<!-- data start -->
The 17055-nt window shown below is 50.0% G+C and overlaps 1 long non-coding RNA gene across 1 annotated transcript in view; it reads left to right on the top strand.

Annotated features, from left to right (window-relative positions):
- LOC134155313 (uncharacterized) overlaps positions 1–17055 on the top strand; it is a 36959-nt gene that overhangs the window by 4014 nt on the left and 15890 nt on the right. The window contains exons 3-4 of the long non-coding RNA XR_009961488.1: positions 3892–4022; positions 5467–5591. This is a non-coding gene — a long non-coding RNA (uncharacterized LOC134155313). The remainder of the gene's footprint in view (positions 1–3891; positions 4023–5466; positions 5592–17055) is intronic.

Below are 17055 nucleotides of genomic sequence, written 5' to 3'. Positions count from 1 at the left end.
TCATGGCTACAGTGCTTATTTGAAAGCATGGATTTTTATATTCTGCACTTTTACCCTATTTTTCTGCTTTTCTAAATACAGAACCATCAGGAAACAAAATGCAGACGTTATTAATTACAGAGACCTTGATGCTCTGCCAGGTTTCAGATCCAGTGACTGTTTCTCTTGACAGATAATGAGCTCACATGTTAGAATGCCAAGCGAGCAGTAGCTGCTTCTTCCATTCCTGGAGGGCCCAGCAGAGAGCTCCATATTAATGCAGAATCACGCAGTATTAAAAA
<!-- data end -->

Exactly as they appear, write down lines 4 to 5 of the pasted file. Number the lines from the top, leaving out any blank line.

Below are 17055 nucleotides of genomic sequence, written 5' to 3'. Positions count from 1 at the left end.
TCATGGCTACAGTGCTTATTTGAAAGCATGGATTTTTATATTCTGCACTTTTACCCTATTTTTCTGCTTTTCTAAATACAGAACCATCAGGAAACAAAATGCAGACGTTATTAATTACAGAGACCTTGATGCTCTGCCAGGTTTCAGATCCAGTGACTGTTTCTCTTGACAGATAATGAGCTCACATGTTAGAATGCCAAGCGAGCAGTAGCTGCTTCTTCCATTCCTGGAGGGCCCAGCAGAGAGCTCCATATTAATGCAGAATCACGCAGTATTAAAAA